The Union Street ONA bag is great for small cameras, would be fantastic for Fuji X cameras with fixed lenses, is fine for Fuji X cameras with a couple lenses, and is maybe not-so-great for big Nikons and Canons if you need to carry a slew of stuff too. It really shines as bag where one can manage carrying only the camera, a couple lenses, an extra battery, SD or compact flash cards, a small flash, a checkbook and a wallet, a couple (slim) pens, and a magazine for the inevitable ‘down time’. In this situation you will be comfortable, not unduly overloaded, and will look like a million bucks. If your demands are more toward the kitchen sink end of the spectrum, think about something else. The Tenba Large Messenger, maybe, where I can also load in my iPod with small Bose earbuds (both in their leather cases), a book, a water bottle, etc. Fortunately, today we are faced with an ever-expanding selection of quality camera bags. The problem is often not one of there being none to fit our requirements but there being a confusing and ballooning array, a surfeit of choices.
With airlines getting more stringent à la the baggage game, one needs a bag to hold all the carry-on paraphernalia we all seem to travel with. I am hoping I can get away with carrying on board both the ONA Union Street bag and my F-Stop Satori EXP when I next fly with camera gear. Or, I will simply revert to the less-trendy Tenba that I know will hold all the stuff I cannot afford to lose. That next checked-bag disappearance nightmare may only be the next flight away.
The ONA Messenger Bag Line-up
(as of this writing)
The Berlin II
(designed for the Leica M-System with camera, up to 3 lenses, tablet)
12.5 x 10 x 4.5
$389 leather only / removable top grab handle as well as shoulder strap (Note: one of the strap fastening rivets is red in a bid to that famed Leica logo.)
The Prince Street
(camera, up to 2 lenses, tablet)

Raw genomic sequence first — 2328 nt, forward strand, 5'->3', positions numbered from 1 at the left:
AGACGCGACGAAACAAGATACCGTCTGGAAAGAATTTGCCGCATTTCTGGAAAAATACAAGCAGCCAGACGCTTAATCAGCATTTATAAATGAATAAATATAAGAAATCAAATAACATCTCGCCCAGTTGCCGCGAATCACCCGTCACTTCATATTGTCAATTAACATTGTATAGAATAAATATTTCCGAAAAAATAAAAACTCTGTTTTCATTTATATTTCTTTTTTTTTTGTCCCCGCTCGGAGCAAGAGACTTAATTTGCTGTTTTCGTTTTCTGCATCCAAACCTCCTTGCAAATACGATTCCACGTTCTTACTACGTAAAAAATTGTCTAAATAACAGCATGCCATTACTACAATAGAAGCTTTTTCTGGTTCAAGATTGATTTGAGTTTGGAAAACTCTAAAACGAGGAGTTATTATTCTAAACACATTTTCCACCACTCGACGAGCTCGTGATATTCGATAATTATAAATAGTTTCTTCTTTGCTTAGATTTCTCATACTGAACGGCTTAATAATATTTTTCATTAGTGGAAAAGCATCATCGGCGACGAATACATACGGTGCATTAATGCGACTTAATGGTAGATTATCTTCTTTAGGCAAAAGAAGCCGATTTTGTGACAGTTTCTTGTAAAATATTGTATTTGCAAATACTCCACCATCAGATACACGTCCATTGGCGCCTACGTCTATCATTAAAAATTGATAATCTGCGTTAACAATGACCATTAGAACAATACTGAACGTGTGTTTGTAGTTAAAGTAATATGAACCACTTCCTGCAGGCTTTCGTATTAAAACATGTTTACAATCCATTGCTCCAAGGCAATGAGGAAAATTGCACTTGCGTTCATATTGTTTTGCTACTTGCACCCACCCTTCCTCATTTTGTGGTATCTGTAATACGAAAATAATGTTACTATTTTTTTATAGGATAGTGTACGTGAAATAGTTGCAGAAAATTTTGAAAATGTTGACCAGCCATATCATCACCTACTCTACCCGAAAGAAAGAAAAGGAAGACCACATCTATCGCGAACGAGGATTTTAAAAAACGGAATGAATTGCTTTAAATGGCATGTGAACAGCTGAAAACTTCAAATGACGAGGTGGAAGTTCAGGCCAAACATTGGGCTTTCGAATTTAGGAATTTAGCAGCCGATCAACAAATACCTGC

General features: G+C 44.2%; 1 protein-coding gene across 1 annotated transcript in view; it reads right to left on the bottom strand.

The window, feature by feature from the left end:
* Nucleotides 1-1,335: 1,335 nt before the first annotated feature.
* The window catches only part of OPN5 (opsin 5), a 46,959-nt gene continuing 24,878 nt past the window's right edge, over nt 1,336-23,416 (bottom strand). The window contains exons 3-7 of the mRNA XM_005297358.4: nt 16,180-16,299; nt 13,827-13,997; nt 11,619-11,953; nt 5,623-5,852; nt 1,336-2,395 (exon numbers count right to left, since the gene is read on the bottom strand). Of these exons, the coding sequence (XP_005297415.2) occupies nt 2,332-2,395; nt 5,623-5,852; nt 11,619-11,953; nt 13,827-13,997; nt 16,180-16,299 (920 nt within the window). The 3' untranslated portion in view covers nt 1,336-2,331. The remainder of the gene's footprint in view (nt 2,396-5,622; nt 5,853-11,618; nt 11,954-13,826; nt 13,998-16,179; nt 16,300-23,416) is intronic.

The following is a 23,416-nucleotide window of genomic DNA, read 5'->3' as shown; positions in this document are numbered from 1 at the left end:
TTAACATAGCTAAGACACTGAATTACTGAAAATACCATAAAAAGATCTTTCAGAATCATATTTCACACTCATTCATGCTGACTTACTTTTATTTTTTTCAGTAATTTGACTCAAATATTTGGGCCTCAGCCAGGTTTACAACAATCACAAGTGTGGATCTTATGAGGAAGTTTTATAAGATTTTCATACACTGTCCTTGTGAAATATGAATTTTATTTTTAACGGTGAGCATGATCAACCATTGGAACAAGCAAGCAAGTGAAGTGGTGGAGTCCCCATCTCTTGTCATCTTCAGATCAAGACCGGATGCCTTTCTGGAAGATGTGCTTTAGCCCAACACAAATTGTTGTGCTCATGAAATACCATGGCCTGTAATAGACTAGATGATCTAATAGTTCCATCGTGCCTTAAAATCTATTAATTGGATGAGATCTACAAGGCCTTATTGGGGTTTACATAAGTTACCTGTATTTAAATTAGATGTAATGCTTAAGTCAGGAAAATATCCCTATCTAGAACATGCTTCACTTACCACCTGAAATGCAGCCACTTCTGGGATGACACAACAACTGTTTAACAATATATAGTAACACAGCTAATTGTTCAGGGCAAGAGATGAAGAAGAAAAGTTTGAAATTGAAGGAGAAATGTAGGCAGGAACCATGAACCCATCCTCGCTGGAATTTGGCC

12.5 x 10 x 4.5 inches
$269 waxed cloth, $389 leather
(camera, up to 3 lenses, 13 inch laptop)
13.5 x 10.5 x 5
$279 waxed cloth, $429 leather
The Union Street
(camera, up to 3 lenses, 15 inch laptop)
16.5 x 11 x 5
Empty weight = 3.7 pounds!
$299 waxed cloth, $489 leather.
(2 cameras, up to 5 lenses, 13 inch laptop)
16 x 11 x 7 inches
$359 waxed cloth only
Available cloth colors (but not in all models) are: smoke, field tan, ranger tan, dark tan, black.
Available leather colors are: dark truffle, antique cognac, vintage bourbon and one with no specific name that is to my eye dark brown.
All but The Union Street and The Berlin have two exterior pockets sitting under the front flap. The Union Street Street and The Berlin have one full-length pocket under the front flap.
Martexin wax is recommended for regular maintenance of the waxed canvas that makes up the exterior surface of the non-leather ONA bags. “While waxed canvas is a notoriously durable material that doesn’t need to be babied, occasional reproofing with Martexin Original Wax can help keep your bag looking it’s very best for years to come. This wax is made from the same manufacturer of our waxed canvas products. Reproofing is a simple process that doesn’t need to be done often—we recommend an application once a year or so, depending on use.”
All Text & Images © 2015 Wilbur Norman and Their Respective Copyright Holders. All Rights Reserved.